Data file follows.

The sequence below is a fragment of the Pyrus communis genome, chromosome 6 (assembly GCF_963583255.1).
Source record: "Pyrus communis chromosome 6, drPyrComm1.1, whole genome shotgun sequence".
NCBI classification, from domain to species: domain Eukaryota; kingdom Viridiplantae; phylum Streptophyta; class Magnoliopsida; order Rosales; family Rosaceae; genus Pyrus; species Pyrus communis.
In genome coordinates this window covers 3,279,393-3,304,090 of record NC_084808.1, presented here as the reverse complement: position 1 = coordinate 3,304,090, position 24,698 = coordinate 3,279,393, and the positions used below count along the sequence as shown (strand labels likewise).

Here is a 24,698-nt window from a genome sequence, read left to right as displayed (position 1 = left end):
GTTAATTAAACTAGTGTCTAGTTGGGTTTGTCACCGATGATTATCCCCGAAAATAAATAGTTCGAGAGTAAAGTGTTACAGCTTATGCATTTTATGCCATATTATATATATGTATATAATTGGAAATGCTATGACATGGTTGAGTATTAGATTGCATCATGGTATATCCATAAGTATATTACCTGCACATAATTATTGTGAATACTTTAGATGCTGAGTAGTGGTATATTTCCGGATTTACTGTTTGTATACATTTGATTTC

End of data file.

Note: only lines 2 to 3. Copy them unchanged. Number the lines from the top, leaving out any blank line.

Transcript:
Source record: "Pyrus communis chromosome 6, drPyrComm1.1, whole genome shotgun sequence".
NCBI classification, from domain to species: domain Eukaryota; kingdom Viridiplantae; phylum Streptophyta; class Magnoliopsida; order Rosales; family Rosaceae; genus Pyrus; species Pyrus communis.